Connecticut laws/regulations;

OLR Research Report


Ryan O'Neil, Research Assistant


September 26, 2011

Notice to Readers

This report provides brief highlights of new laws affecting children enacted during the 2011 regular and special sessions. Each summary indicates the public act (PA) number and effective date.

Not all provisions of the acts are included here. Complete summaries of all 2011 public acts will be available on OLR's webpage: http://cga.ct.gov/olr/olrpasums.asp.

Readers are encouraged to obtain the full text of acts that interest them from the Connecticut State Library, House Clerks Office, or General Assembly's website (www.cga.ct.gov/).

Table of Contents


Autism Spectrum Disorders 5

Childhood Immunization Task Force 5

Termination of Utility Service for Households with Hospitalized Children 6

Drop-In Pilot Program 6

Care of High-Risk Newborns 6


Care4Kids Notifications 7

Nonprofit Day Care Center Licensing Exemption 7


Prohibition Against Placing Children Under Age Six in DCF Group Homes 7

DCF Internal Organization 8

Connecticut Juvenile Training School's Public Safety Committee 8

Notification of Parental Rights During a DCF Investigation 8

Waiving the Need for Separate Bedrooms 8

Reporting to Superior Court on Placement with a Relative 9

Kinship Care 9

State Advisory Council on Children and Families 9

Eliminating Reports 10

Ending DCF Services at Age 20 10

Placing a Child with Special Study Foster Parents 10

Access to DCF Records 11

Establishment of a Differential Response Program 11

Abuse or Neglect 11


Identifying Foster Children in Schools 12

Additional Truancy Requirements for Schools 12

Establishing an Anti-Truancy Pilot Program in Waterbury 13

Early Childhood Education 13

Strengthening School Bullying Laws 14


Juvenile Open Court Pilot Program 15

Juvenile Reentry and Education 15

Placing Arrested Children in Juvenile Detention Centers 16

Early Release of Juvenile Delinquents 16

Admissibility of Juvenile Confessions 17

Disclosure of Educational Records to Juvenile Detention Facilities 17

Other Juvenile Justice Changes 17


Mandated Reporters in Schools 18

Child Abuse Registry 19

Notifying DCF When Teenagers are Arrested for Prostitution 19

Cross-Reporting Child Abuse and Animal Abuse 20


Children and Disaster Planning 20

Results Based Accountability for Policies Affecting Children 20

Uniform Definitions 21

Court Findings Regarding Child Placement 21

Child Support 22


Autism Spectrum Disorders

PA 11-44 ( 147 & 148) makes changes to the requirements for individual and group health insurance policies that provide coverage for medically necessary early intervention (birth-to-three services) provided as part of an individualized family service plan. It prohibits these policies from imposing co-insurance, copayments, deductibles, or other out-of-pocket expenses for these services, unless they are high-deductible policies designed to be compatible with federally qualified health savings accounts.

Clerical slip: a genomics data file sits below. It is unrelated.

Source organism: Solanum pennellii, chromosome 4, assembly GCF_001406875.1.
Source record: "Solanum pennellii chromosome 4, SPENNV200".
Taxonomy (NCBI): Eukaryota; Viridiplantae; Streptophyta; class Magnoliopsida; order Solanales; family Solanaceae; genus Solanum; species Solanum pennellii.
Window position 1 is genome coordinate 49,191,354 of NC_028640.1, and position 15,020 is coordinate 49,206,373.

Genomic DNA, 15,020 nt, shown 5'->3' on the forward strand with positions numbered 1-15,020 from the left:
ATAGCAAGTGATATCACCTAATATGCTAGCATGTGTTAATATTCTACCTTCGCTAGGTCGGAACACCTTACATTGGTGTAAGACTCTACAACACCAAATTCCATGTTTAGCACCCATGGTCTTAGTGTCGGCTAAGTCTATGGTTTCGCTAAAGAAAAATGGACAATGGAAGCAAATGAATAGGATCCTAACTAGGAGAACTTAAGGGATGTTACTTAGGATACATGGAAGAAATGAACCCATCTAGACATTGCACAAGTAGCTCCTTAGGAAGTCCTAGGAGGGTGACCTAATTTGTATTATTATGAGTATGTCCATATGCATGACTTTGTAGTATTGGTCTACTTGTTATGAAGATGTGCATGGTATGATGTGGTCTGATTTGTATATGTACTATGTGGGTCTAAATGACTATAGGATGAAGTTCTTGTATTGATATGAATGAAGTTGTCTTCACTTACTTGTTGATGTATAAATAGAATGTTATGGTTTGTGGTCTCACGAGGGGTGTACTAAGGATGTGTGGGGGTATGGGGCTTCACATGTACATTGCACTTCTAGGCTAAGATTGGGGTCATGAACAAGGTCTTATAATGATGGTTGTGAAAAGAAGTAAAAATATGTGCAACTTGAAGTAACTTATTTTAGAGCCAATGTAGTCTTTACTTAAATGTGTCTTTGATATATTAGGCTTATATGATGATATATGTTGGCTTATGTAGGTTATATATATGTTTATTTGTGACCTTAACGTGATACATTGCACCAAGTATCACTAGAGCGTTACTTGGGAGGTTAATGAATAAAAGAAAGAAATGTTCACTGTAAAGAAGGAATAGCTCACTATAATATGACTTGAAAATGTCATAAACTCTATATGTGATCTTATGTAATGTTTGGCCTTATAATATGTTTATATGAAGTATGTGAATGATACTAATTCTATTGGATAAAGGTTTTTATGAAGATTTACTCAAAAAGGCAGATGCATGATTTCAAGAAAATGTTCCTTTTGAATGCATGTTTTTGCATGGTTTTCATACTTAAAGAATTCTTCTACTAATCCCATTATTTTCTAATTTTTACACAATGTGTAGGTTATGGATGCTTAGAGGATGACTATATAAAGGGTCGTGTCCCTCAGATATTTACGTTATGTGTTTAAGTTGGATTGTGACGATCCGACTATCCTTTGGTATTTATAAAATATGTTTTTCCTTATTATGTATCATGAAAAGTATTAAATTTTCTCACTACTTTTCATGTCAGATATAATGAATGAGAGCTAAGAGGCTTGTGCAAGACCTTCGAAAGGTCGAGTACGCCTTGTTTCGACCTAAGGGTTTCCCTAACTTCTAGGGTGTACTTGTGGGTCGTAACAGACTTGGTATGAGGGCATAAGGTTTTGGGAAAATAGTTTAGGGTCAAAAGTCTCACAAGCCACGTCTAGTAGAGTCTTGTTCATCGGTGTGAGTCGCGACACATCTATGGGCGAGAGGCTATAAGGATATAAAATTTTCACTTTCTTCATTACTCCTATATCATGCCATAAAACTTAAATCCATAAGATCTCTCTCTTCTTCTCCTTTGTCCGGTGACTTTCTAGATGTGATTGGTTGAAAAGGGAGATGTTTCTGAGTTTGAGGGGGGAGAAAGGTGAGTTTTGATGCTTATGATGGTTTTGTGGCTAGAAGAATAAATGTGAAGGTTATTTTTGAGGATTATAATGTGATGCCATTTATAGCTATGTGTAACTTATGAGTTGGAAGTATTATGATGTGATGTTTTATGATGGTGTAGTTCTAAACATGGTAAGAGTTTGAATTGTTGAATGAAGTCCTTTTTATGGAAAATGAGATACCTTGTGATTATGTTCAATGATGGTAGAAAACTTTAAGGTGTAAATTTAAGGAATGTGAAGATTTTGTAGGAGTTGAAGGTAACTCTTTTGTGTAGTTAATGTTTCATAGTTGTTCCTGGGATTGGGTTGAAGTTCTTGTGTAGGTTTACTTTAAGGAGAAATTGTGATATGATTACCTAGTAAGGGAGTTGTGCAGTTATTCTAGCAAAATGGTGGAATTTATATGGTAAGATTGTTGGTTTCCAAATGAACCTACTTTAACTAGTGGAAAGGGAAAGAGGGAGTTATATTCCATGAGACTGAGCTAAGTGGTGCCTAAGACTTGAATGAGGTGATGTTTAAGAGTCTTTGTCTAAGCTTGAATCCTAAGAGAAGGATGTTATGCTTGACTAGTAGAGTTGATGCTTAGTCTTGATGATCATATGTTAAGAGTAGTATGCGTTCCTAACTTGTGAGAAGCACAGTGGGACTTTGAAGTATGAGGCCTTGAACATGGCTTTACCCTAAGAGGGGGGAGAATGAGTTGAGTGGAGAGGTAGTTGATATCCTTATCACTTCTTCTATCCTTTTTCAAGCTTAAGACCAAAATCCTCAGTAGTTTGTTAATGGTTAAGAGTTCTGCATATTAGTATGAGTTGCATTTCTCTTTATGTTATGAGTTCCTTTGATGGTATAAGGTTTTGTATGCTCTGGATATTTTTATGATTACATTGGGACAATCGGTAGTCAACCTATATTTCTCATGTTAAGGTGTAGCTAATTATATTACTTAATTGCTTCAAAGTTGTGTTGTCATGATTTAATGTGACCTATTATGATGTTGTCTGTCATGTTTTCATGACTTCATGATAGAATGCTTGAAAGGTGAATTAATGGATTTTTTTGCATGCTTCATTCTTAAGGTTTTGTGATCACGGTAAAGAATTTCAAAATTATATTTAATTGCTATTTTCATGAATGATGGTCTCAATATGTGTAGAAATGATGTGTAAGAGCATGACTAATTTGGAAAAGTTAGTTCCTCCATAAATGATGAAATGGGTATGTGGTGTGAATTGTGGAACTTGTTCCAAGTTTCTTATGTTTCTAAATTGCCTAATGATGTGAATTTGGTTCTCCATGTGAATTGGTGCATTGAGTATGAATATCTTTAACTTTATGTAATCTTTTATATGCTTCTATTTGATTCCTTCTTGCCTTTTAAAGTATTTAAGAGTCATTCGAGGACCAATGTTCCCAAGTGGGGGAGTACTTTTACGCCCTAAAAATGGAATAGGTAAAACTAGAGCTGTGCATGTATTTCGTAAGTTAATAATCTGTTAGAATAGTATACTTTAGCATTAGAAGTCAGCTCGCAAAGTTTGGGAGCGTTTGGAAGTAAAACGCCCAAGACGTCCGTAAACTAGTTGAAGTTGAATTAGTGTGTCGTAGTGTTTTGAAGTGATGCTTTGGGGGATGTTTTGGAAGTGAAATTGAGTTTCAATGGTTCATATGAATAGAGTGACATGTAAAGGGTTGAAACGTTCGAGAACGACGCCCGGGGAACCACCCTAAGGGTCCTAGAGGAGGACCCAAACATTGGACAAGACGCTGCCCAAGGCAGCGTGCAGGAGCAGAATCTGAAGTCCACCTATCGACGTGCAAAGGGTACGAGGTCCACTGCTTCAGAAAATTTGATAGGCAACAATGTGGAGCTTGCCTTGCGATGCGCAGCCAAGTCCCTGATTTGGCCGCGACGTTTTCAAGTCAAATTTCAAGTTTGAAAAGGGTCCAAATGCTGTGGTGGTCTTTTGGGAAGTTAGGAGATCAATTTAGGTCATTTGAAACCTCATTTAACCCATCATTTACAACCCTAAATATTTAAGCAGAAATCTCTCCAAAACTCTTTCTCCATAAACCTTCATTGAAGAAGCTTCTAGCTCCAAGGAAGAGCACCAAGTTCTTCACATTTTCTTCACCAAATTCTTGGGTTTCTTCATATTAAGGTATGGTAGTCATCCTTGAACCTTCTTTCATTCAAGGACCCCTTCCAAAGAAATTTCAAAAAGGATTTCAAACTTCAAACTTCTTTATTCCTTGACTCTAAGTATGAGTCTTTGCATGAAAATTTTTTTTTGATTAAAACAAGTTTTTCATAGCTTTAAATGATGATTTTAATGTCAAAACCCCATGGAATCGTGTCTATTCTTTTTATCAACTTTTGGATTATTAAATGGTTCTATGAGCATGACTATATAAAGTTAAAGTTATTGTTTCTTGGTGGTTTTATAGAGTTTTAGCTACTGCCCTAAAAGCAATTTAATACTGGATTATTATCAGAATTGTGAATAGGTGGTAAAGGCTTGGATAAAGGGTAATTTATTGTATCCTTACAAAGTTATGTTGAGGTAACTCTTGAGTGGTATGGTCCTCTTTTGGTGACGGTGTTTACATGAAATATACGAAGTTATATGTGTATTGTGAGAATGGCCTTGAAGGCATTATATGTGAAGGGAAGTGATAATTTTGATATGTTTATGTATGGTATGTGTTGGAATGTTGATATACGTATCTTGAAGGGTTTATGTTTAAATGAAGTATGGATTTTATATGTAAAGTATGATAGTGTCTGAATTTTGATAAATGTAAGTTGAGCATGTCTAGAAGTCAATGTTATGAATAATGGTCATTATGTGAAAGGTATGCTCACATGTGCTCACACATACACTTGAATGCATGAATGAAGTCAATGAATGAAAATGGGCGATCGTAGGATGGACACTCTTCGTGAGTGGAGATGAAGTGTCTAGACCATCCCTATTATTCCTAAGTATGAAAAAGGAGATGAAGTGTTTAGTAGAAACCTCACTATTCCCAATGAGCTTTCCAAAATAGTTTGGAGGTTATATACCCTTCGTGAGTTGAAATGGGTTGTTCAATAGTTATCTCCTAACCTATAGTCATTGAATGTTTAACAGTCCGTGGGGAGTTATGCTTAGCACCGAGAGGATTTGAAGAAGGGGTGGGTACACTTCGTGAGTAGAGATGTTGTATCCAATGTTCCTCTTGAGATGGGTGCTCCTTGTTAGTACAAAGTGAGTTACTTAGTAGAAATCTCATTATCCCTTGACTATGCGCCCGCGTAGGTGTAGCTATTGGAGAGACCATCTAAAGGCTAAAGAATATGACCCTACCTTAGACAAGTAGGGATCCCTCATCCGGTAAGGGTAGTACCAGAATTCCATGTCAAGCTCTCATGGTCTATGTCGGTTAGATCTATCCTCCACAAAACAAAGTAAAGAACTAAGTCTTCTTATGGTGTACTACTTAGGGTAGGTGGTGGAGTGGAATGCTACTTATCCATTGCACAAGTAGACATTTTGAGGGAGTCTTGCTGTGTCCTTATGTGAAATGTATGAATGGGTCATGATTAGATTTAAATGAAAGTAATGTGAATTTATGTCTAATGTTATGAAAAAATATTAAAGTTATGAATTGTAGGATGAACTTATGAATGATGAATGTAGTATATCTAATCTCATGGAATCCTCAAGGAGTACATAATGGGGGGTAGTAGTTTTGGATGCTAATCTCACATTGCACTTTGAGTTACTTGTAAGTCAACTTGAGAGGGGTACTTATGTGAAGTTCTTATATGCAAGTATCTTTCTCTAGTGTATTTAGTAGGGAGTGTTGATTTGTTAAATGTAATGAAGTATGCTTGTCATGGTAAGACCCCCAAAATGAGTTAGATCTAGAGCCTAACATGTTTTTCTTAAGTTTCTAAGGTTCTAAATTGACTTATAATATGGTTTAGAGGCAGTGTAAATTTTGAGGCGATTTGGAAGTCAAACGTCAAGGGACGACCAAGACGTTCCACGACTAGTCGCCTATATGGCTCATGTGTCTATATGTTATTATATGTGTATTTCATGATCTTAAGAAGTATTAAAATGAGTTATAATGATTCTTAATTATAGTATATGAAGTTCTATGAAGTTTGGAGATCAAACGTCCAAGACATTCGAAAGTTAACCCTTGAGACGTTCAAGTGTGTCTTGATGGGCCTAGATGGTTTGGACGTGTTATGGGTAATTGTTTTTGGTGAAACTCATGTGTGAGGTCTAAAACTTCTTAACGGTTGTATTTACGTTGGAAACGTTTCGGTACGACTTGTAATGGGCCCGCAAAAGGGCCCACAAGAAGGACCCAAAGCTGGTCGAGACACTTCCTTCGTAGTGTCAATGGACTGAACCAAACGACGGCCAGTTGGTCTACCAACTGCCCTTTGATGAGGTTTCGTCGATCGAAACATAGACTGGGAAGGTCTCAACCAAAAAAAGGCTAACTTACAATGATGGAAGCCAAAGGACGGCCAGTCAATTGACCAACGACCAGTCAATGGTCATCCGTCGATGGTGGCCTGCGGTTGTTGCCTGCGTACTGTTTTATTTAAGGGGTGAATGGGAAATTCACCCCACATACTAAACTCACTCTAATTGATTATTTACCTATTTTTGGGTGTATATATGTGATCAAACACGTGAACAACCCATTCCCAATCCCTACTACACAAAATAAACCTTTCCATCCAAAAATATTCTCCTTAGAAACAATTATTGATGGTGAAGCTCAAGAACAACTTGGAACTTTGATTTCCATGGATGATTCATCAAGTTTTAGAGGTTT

The act also increases the annual maximum benefit that group health insurers must provide for children with autism spectrum disorders who receive birth-to-three services.

By law, group health insurance policies must cover medically necessary birth-to-three services provided as part of an individualized family service plan for children with developmental delays. This coverage must include an annual maximum policy benefit of $6,400 per child, with an aggregate benefit of $19,200 per child over the three-year period. The act expands these coverage amounts for children with autism spectrum disorders to $50,000 per child per year and $150,000 per child over the three-year period. The act specifies that coverage provided through a birth-to-three individualized service plan must (1) be credited toward these coverage amounts in other statutes mandating autism coverage and (2) not increase these coverage amounts.

The act applies to health insurance policies delivered, issued, or renewed in Connecticut that cover (1) basic hospital expenses; (2) basic medical-surgical expenses; (3) major medical expenses; and (4) hospital or medical services, including coverage under an HMO plan. Due to the federal Employee Retirement and Income Security Act, state health insurance mandates do not apply to self-insured plans.

EFFECTIVE DATE: January 1, 2012

Childhood Immunization Task Force

PA 11-44 ( 163) establishes a 27-member childhood immunization task force consisting of legislative appointees, legislators, and executive branch members to consider whether the state should continue universal childhood immunizations. By law, the Department of Public Health (DPH) commissioner determines the standard of care for childhood immunizations in Connecticut based on the recommended schedules of the (1) National Centers for Disease Control and Prevention Advisory Committee on Immunization Practices, (2) American Academy of Pediatrics, and (3) American Academy of Family Physicians. Currently, DPH operates a federal “Vaccine for Children” program and its own immunization program funded by an assessment on health insurers.